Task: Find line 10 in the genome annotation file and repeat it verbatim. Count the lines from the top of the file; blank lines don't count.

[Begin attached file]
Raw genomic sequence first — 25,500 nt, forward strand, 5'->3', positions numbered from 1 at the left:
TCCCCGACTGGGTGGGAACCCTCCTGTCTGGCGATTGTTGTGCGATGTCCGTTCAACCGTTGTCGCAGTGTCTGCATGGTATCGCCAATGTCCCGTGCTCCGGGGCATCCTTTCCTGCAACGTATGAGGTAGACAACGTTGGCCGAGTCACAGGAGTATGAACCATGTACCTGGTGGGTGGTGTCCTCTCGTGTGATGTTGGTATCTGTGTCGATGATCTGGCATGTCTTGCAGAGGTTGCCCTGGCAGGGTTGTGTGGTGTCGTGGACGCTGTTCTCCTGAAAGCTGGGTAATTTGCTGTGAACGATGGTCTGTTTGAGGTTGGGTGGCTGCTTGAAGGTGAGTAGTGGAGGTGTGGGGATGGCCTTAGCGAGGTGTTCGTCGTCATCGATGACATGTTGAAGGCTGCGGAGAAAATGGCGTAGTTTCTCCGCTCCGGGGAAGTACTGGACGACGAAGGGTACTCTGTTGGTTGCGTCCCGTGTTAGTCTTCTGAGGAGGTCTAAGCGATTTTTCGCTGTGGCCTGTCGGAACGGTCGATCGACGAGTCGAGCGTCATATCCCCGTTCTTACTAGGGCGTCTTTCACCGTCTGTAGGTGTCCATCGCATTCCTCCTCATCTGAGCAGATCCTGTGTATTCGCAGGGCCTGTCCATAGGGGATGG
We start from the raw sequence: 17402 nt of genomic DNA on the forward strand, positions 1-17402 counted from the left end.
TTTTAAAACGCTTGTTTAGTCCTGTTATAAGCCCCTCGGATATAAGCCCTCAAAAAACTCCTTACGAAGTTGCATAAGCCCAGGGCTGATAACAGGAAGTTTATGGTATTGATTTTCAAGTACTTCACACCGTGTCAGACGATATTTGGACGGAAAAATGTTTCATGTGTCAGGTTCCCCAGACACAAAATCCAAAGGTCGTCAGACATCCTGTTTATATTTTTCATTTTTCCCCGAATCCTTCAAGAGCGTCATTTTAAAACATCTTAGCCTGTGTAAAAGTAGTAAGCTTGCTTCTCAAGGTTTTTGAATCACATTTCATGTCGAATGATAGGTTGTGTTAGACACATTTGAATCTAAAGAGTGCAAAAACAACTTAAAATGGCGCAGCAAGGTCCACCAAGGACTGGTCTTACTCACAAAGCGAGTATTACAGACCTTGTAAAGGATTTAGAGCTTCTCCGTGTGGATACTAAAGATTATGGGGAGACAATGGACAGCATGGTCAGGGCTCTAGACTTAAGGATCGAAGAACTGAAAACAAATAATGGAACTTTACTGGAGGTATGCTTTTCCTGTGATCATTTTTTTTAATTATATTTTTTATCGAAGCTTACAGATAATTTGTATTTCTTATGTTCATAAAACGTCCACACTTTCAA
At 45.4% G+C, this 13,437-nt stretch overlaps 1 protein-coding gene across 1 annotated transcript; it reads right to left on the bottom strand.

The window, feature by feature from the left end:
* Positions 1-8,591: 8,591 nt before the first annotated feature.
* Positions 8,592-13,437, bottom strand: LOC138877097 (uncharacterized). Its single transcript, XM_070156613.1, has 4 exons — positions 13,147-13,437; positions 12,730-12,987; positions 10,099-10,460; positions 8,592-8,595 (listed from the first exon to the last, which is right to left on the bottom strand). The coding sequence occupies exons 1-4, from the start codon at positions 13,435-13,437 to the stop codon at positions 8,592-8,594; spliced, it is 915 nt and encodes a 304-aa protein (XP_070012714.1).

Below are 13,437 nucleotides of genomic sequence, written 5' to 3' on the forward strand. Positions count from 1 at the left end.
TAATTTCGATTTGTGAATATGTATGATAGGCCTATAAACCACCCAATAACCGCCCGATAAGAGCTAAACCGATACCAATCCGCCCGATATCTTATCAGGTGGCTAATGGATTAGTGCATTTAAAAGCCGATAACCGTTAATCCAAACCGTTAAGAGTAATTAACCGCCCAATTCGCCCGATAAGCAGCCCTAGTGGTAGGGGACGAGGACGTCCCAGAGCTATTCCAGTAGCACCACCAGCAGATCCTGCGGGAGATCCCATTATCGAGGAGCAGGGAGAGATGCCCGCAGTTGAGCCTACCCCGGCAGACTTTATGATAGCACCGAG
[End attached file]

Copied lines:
TAATTTCGATTTGTGAATATGTATGATAGGCCTATAAACCACCCAATAACCGCCCGATAAGAGCTAAACCGATACCAATCCGCCCGATATCTTATCAGGTGGCTAATGGATTAGTGCATTTAAAAGCCGATAACCGTTAATCCAAACCGTTAAGAGTAATTAACCGCCCAATTCGCCCGATAAGCAGCCCTAGTGGTAGGGGACGAGGACGTCCCAGAGCTATTCCAGTAGCACCACCAGCAGATCCTGCGGGAGATCCCATTATCGAGGAGCAGGGAGAGATGCCCGCAGTTGAGCCTACCCCGGCAGACTTTATGATAGCACCGAG